Tendonitis, viral infections, and falls: the three week rule revisited.

This is valid as long as the day.

At fun, at work and at play,

   Listen to me,

   Right at week three

Is the nadir of healing delay   

I got an email from a reader in Sioux City about the three week rule. Two different acquaintances fell and broke wrists three weeks after buying new bicycles and embracing cycling.  The question came up:  Why three weeks?

The healing process for most of our age range takes six weeks.  Babies and adolescents heal faster, the aged may heal slower.  The last time you sprained your ankle, the soreness wasn’t completely gone for six weeks, though it was a lot better after two.  The zit that drains today leaves a red mark that doesn’t fade for six weeks.

When you start an exercise program, you tear down muscle and stress tendons and ligaments.  The damage from one workout takes six weeks to heal though most of the healing is done at two weeks.  If you add workout after workout, the damage accumulates.  At three weeks you have more damage than you have healing; a few days later you have more healing than damage.  If the stress of the workout doesn’t increase, you adapt to the stress after about six weeks, another way of saying you get into shape. 

If the stress is too great, the accumulated damage overwhelms the body’s ability to accommodate, and injuries result.

The important things to remember are: any stressor requires six weeks of adaptation, and any adaptation affects the whole system.

Three weeks after a new stressor your white blood cells don’t move as fast, you don’t sleep as effectively, you become a little clumsy.   You become prone to all sorts of medical problems that may or may not have anything to do with the new athletic program.

I caught my virus three weeks to the day after I started my new job.

My old outfit used to do industrial medicine for a blue jeans manufacturer.  From time to time they would do a run of their largest size, 54’s.  The workers would show up with overuse injuries three weeks later.  I implored the employer not to do all the 54’s at the same time but to do a week of them here, and a week there, to no avail.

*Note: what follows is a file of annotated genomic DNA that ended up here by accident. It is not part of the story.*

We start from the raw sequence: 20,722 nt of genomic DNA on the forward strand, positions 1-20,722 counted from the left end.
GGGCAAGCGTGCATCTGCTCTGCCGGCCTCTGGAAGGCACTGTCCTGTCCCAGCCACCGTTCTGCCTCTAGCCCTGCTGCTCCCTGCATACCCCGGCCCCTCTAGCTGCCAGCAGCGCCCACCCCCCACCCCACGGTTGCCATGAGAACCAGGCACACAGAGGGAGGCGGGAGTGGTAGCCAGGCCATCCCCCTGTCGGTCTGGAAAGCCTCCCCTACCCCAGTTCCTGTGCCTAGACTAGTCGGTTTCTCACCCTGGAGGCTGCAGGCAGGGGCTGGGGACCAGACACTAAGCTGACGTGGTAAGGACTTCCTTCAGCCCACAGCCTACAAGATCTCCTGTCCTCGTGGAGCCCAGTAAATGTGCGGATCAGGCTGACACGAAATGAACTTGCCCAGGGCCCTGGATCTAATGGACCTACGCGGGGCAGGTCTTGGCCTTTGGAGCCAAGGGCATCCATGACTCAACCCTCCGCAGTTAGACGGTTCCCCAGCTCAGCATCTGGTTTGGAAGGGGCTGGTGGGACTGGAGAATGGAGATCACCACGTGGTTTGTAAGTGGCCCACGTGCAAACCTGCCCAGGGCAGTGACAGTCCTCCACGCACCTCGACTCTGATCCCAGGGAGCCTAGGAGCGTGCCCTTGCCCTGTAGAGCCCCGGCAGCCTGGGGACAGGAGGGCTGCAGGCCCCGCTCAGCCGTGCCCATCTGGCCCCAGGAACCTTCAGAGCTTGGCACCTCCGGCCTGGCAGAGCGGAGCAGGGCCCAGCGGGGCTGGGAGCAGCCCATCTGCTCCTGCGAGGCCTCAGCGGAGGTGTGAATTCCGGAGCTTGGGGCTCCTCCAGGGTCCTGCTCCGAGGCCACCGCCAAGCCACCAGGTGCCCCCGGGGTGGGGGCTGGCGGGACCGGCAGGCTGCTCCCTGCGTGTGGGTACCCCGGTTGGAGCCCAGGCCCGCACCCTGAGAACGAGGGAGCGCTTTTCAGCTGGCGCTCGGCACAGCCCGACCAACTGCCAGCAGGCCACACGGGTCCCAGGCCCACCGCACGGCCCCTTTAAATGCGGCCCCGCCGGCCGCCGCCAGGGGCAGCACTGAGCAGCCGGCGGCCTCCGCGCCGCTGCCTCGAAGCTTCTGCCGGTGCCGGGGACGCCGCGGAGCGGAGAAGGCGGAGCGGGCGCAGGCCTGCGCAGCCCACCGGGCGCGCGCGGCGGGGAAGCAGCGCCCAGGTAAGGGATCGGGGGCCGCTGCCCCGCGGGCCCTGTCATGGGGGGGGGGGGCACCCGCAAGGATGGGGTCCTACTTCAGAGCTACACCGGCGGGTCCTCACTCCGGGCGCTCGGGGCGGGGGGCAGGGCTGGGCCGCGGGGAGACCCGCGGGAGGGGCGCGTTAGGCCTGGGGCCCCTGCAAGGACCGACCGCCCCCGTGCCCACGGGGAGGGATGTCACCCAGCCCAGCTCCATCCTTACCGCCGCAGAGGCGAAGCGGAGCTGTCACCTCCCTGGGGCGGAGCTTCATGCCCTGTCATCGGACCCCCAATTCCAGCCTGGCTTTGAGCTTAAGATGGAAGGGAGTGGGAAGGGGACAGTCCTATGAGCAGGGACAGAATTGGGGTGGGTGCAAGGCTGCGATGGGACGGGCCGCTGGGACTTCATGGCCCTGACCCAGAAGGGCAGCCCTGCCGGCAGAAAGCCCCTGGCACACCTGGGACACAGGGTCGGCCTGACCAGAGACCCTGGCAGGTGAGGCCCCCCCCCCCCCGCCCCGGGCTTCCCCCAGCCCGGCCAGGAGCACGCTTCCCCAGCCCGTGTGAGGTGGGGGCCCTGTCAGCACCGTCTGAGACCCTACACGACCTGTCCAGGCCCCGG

Every year we used to see athletic injuries that start on January 21st.  People make New Year’s resolutions, and working really hard comes easy at first; they get a sense of accomplishment and mastery, and if they push themselves hard enough they get an injury. 

My wife and I were instructors in the Ultimate Bodyshaping Course (UBC) for five years.  I would lecture the new students their first day about taking it easy for the first three weeks, and they would listen.  Then they would push themselves too hard after the first three weeks, making the equivalent of a new program; more than 80% of the drop outs happened at 6 weeks. 

Thus the advice for all aging athletes: start low, go slow, no more than 20 minutes per workout every other day for the first three weeks; after three weeks increase the workout in time or intensity but not both 10% per week.

There are a lot of things that can slow the adaptation/healing process: smoking, alcohol, diabetes, hormone deficiencies or excesses, etc. 

From change comes chaos, from chaos come hurt.  Thus when I find hurt, I look for change.  Only recently have I realized that change also brings strength and growth.


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5 Responses to “Tendonitis, viral infections, and falls: the three week rule revisited.”

  1. Ira Says:

    Great information. I have known about the 10% rule but often violate it when I need to increase milage and always pay for it later. Did not know about 3 week rule.

  2. Lori Jessen Says:

    I enjoyed reading about the three week rule. And I really like your exercise recommendation. That’s how I usually end up doing it any way, but now I can do so guilt free!

  3. bill feiges Says:

    does oral b-12 work or does it need to be injectable

  4. niamh walsh Says:

    i went to colapse at work my eyes went white took tremors and bad pain in my left arm . went to hospital and they asid it was stress. coulsn t move and felt faint and paniced ,went back to doc did all bloods white cells came back a bit low ans mri of brain and back neck clear. my muscles go into lumps and have lumps behind ears and back of head as well and black floaters on eyes . i had glandualar fever ten years ago and stressed out at min
    they said it was a bad viral infection had to have more bloods in three weeks how long does it taken for a viral infection to go . i have it 8 weeks now .

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